Antarctica

Antarctica
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0

As rafal suggested, using luminance and color noise reduction will help, but there are potentially two other things going on. 1) If you are exporting to JPG, you can expect to see some increase in pixelation, particularly if you set the output quality lower (more compression). Be sure that you set the quality to 100%. 2) I think there is an option upon ...


1

ISO 400 can contribute significant amount of noise (as answered by null). I am assuming you are a beginner and answering it in a very basic way. While shooting use low shutter speed (you may need tripod for this) and large aperture (least f-point available while shooting) to avoid high ISO value. While post processing in lightroom, try increasing ...


3

my camera don't go over 400, but still I find lots of those pixelated noises It looks like this statement assumes that 400 is a low ISO value in some absolute sense and thus there should be no noise. This is not true at all. Noise is mostly relative to the ISO range provided by the camera. The closer you are to the maximum value, the more noise you get. ...


1

Try the free-to-try Lightroom Enfuse plugin. Place exposure alternatives in stacks, and the plugin can batch process them all in one go. Most of the time with perfect results. I usually also lower contrast a bit, and set blackpoint to -20.


2

I think the answer is no. You can change the starting number when you export, but it still assumes you're exporting a contiguous sequence of images. In your case, I get the feeling you might export the 5th, 7th and 10th to 15th images, in which case, even if you pick 5 as the starting number you'll get 5, 6, 7, .... I don't think 'position in a collection'...


5

Adobe Lightroom is a streamlined photo processing and organizing software. Adobe Spark is a tool for visual storytelling on the web. Here's a comparison of the respective pro's and con's: Adobe Lightroom Pro: It's a good program for photo processing and organizing Con: It's not a tool for visual storytelling on the web Adobe Spark Pro: It's a good ...


1

Find the largest window in the house, remove any distracting elements out of the background, and shoot with the light to the side of the subject. Shoot using whatever settings you are comfortable with. If the home does not have large windows or is full of distracting items; go outside. The images will likely be better anyways and a nice overcast day will ...


1

You can get old 'manual' external flashes for very little (or even free from op shops and similar )and use a flash activated trigger to trigger them. Setting needs to be done manually but it's not hard [tm] to get light levels OK when you are in a staticish setting. Your camera also may allow cable trigger. Be sure that external flash voltage does not exceed ...


8

I recently upgraded to a used Nikon D80 with DX AF-S Nikkor 18-55mm lens and I am still learning how to use it. I have really only used it on Auto Mode. Unfortunately, I cannot purchase any more equipment right now or any time soon. I am supposed to do an indoor maternity shoot in 2 days for a family member and I am really nervous. Oh. Dear. Here's ...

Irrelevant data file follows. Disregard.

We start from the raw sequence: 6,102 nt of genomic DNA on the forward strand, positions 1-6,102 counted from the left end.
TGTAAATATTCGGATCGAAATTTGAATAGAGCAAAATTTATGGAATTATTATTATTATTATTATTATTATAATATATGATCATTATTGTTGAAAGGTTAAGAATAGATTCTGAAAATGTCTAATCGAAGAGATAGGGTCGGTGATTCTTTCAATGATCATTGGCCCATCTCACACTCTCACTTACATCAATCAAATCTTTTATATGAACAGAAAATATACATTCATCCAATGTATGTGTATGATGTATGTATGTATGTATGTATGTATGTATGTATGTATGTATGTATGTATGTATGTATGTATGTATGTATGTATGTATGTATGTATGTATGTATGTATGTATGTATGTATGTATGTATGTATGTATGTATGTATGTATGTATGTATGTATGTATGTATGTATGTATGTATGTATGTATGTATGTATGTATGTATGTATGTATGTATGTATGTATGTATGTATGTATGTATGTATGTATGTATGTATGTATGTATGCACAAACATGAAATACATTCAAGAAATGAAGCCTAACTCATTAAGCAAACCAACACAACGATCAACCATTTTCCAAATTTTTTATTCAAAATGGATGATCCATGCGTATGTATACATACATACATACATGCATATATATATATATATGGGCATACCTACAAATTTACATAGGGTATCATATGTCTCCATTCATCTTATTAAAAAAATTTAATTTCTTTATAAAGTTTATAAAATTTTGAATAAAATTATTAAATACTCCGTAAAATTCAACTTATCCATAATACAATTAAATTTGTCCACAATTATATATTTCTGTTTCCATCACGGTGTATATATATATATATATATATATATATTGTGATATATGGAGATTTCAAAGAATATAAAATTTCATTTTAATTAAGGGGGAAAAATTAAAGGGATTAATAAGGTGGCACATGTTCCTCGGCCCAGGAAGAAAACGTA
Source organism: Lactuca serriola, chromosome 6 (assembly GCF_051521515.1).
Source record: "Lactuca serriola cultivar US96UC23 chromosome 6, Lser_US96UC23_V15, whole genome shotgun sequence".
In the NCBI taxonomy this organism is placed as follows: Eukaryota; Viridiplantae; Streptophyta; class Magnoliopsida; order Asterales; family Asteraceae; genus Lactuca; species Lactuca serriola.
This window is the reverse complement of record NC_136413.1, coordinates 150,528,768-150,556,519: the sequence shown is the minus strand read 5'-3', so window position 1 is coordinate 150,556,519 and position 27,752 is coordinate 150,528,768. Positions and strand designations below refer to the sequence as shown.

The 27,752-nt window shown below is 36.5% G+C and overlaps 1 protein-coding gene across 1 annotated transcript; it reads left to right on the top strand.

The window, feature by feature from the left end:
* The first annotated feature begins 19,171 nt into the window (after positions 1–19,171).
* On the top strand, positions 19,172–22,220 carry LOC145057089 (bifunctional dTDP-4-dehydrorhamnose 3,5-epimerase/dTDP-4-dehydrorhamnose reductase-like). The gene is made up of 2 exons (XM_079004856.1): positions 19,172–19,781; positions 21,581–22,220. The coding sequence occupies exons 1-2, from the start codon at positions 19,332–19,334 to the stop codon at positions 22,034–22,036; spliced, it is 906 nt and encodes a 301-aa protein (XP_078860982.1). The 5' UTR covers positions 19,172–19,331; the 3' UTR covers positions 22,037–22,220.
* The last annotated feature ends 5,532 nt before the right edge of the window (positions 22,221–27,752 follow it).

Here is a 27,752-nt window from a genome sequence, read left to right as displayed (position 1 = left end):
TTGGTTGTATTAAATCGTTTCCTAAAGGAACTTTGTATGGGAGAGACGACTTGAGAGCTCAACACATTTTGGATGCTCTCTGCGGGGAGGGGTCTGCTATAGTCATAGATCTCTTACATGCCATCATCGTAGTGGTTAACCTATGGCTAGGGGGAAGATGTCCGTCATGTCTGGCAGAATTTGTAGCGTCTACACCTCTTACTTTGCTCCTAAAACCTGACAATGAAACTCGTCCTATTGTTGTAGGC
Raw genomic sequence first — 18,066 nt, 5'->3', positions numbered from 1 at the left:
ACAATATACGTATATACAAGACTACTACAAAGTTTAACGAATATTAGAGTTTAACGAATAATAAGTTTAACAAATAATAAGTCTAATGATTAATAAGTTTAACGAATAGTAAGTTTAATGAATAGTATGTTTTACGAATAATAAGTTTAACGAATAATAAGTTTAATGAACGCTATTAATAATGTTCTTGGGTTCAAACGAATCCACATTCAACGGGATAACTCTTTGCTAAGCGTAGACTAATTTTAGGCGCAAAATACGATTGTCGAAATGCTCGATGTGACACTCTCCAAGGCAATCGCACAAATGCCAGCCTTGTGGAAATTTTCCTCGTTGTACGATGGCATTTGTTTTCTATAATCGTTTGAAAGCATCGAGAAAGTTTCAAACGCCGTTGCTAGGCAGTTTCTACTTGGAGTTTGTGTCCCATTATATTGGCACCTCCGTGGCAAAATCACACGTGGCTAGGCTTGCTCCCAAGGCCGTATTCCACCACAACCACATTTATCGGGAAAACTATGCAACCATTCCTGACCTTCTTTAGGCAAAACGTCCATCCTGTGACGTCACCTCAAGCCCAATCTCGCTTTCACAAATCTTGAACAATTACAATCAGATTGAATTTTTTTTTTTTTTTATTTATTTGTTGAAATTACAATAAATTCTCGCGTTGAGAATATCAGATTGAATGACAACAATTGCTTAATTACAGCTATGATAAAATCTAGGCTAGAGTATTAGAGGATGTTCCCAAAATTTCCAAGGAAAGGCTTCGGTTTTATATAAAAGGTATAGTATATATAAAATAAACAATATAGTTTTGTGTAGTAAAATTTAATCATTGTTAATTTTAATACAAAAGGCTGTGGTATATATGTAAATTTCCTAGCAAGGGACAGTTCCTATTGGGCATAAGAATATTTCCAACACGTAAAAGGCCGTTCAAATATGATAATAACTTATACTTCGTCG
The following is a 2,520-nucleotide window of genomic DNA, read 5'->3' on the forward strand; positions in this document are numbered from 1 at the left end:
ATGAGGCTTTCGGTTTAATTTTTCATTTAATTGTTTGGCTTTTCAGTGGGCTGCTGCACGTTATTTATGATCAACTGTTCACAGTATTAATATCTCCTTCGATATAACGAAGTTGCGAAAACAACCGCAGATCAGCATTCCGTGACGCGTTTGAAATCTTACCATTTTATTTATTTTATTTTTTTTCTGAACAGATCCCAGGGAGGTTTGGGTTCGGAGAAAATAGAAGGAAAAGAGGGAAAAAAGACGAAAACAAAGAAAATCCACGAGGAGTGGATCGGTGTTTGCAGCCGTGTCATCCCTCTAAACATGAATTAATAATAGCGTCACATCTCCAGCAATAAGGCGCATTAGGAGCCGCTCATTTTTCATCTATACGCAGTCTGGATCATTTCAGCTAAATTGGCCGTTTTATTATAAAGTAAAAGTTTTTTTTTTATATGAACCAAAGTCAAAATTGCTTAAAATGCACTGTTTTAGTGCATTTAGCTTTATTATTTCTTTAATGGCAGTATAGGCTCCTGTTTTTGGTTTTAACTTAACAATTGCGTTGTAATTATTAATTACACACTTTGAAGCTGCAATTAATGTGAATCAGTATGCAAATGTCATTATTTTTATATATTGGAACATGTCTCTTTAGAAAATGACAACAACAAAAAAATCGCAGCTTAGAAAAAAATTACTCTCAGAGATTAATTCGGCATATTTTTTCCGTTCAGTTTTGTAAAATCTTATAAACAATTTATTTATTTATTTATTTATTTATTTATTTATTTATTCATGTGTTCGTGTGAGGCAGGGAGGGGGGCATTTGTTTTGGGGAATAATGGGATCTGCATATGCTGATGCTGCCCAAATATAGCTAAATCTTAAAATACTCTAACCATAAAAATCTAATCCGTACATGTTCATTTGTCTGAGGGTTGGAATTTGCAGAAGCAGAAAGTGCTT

2

Try learning as much as you can about light. Best would be a book about shooting people and nudes in natural light, you can try the Luminous Portrait by Elisabeth Messina - besides discussions about light it also has examples of settings. See if you can organize the room a little bit. The lady should be the most important thing in the pictures. See if you ...


3

When you turn down the highlights and turn up the shadows, a glow effect appears at the boundary of these two areas. What causes this? I don't mean to be flippant, but turning down the highlights and turning up the shadows causes it. I think what you really want to know is why doing that causes a "glow." I haven't looked into it beyond messing around with ...


2

One possible solution is to export the images to be tagged as a new catalog, send the catalog and images to your VA (or share via some cloud option), have the VA tag them, and then re-import them into your main catalog. It has limitations, but technically it should work. You would need to remove the images from your catalog before re-importing them to ...


1

You say you don't save the metadata to files from within Lr. Nevertheless, it should still be in the database. But HOW did you move the files to the NAS? If you didn't use Lr to do that, Lr would "lose" the connection to those files and not be able to find them, displaying a "!" in the grid view. You'd then relocate them by using that command in Lr, and it ...


1

I probably don't have the precise answer to your specific case as I do not work with Lightroom myself. However, I work with Darktable which has a similar workflow. The actual edits you've done to the photos should be contained in the sidecar files. However Lightroom keeps track of the original raw files in its database. When you move the raw files later, ...


1

What is the correct setting for this field? Does it need to be adjusted from one camera to another? There is no correct or incorrect setting. Adobe created several profiles for each camera with focus on different qualities. Select profile that gives the most acceptable colors for you. On my Nikon D750, the color profile is set to 'sRGB'. Should I ...



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